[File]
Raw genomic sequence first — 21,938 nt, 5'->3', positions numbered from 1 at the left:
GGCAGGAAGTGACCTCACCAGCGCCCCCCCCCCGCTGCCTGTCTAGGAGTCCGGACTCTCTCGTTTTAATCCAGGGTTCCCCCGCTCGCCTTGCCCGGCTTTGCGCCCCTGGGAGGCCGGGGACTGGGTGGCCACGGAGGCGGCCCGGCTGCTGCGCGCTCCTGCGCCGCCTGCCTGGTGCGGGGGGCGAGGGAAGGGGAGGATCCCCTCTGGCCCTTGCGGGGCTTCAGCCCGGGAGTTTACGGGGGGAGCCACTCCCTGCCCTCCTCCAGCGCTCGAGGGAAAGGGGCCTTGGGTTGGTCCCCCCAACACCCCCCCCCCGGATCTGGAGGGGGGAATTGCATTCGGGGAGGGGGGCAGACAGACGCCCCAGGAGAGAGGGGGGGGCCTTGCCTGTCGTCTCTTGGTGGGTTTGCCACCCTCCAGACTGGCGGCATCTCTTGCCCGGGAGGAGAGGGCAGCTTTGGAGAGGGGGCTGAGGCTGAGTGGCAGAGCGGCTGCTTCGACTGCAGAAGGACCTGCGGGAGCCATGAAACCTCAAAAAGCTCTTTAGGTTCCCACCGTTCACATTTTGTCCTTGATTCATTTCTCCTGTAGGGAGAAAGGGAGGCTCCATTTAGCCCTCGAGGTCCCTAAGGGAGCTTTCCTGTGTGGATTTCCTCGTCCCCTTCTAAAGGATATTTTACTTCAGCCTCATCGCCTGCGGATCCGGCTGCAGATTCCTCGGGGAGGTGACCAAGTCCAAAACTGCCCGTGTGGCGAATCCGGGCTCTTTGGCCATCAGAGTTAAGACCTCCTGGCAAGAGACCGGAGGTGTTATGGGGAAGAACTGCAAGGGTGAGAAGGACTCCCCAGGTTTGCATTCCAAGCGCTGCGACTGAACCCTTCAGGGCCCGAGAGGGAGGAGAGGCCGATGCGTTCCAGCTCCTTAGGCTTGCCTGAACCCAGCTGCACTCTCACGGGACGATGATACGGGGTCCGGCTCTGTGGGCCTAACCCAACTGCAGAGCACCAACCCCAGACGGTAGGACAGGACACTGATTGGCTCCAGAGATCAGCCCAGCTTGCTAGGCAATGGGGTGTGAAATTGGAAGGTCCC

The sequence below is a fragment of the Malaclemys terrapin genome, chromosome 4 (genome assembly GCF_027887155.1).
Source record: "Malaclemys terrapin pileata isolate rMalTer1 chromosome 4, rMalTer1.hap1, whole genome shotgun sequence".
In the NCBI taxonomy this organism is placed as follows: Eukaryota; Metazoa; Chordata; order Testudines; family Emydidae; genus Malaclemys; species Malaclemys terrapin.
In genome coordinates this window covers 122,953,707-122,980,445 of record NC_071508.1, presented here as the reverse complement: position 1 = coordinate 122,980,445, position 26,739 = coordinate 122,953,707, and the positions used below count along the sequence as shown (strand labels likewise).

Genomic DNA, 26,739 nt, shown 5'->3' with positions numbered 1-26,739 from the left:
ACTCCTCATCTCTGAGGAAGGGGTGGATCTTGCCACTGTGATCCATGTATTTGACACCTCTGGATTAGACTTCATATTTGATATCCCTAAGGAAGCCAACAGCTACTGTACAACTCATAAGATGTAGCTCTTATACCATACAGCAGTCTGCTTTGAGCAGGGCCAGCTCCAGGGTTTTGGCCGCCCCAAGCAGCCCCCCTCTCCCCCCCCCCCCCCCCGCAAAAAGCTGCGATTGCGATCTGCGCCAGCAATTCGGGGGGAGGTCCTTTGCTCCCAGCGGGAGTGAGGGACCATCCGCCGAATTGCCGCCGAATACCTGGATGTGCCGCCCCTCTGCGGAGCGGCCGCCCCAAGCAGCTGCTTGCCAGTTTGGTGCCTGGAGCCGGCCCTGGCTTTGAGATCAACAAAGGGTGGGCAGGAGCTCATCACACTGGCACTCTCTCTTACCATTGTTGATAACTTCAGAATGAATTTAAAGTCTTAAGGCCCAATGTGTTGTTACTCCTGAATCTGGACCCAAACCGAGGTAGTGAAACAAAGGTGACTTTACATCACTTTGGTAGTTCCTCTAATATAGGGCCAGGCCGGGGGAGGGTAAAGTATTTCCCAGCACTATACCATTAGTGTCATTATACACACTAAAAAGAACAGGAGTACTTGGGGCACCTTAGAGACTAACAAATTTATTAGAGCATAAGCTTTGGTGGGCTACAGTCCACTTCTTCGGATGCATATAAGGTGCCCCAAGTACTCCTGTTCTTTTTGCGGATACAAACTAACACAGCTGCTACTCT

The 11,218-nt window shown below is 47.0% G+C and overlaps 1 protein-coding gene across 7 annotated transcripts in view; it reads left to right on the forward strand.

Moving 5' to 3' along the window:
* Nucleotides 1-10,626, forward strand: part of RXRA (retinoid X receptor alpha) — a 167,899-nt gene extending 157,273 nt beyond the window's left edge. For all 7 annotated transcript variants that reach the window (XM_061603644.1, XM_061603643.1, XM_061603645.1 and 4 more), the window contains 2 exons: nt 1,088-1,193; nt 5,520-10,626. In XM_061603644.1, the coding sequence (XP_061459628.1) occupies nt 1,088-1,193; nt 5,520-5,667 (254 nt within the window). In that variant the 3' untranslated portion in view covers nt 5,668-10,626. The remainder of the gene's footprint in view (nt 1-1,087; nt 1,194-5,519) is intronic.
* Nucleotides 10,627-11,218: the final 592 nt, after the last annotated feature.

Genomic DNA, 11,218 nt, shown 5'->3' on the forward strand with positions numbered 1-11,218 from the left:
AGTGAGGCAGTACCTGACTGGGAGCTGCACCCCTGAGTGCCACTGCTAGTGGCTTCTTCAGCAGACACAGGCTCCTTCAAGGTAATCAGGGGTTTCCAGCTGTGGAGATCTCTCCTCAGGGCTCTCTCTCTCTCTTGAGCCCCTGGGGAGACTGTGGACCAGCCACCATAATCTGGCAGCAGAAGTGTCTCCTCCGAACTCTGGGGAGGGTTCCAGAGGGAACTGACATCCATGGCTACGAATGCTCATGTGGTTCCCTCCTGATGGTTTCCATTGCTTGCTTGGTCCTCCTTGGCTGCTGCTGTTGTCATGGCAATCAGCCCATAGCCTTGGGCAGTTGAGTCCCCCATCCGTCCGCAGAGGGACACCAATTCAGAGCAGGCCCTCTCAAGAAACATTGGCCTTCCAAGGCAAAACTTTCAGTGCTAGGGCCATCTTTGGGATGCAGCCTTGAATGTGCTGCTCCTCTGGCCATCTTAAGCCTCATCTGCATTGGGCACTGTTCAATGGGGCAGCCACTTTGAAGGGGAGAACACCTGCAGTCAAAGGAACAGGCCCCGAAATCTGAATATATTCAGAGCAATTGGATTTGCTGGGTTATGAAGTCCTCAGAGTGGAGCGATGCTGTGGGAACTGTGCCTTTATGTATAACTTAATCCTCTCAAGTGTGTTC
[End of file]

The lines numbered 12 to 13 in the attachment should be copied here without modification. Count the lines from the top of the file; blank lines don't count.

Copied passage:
* Nucleotides 10,627-11,218: the final 592 nt, after the last annotated feature.

Genomic DNA, 11,218 nt, shown 5'->3' on the forward strand with positions numbered 1-11,218 from the left: